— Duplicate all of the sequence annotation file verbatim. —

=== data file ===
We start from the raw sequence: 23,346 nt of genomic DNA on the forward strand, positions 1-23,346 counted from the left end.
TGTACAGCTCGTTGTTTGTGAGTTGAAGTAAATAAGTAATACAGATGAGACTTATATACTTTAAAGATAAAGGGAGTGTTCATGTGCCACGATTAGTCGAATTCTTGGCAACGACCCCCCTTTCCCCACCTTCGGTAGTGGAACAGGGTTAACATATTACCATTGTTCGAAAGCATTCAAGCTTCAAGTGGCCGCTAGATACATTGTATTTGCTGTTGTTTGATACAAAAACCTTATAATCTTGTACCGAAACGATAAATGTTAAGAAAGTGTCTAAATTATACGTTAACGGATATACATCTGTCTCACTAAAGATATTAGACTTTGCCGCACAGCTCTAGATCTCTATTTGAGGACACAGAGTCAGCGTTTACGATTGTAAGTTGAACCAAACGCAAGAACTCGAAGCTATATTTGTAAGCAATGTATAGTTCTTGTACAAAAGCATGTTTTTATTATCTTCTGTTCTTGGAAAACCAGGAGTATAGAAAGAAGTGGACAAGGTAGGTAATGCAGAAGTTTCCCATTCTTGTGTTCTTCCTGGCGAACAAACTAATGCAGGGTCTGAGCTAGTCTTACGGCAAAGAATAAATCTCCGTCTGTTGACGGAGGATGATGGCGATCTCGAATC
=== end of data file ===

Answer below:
We start from the raw sequence: 23,346 nt of genomic DNA on the forward strand, positions 1-23,346 counted from the left end.
TGTACAGCTCGTTGTTTGTGAGTTGAAGTAAATAAGTAATACAGATGAGACTTATATACTTTAAAGATAAAGGGAGTGTTCATGTGCCACGATTAGTCGAATTCTTGGCAACGACCCCCCTTTCCCCACCTTCGGTAGTGGAACAGGGTTAACATATTACCATTGTTCGAAAGCATTCAAGCTTCAAGTGGCCGCTAGATACATTGTATTTGCTGTTGTTTGATACAAAAACCTTATAATCTTGTACCGAAACGATAAATGTTAAGAAAGTGTCTAAATTATACGTTAACGGATATACATCTGTCTCACTAAAGATATTAGACTTTGCCGCACAGCTCTAGATCTCTATTTGAGGACACAGAGTCAGCGTTTACGATTGTAAGTTGAACCAAACGCAAGAACTCGAAGCTATATTTGTAAGCAATGTATAGTTCTTGTACAAAAGCATGTTTTTATTATCTTCTGTTCTTGGAAAACCAGGAGTATAGAAAGAAGTGGACAAGGTAGGTAATGCAGAAGTTTCCCATTCTTGTGTTCTTCCTGGCGAACAAACTAATGCAGGGTCTGAGCTAGTCTTACGGCAAAGAATAAATCTCCGTCTGTTGACGGAGGATGATGGCGATCTCGAATC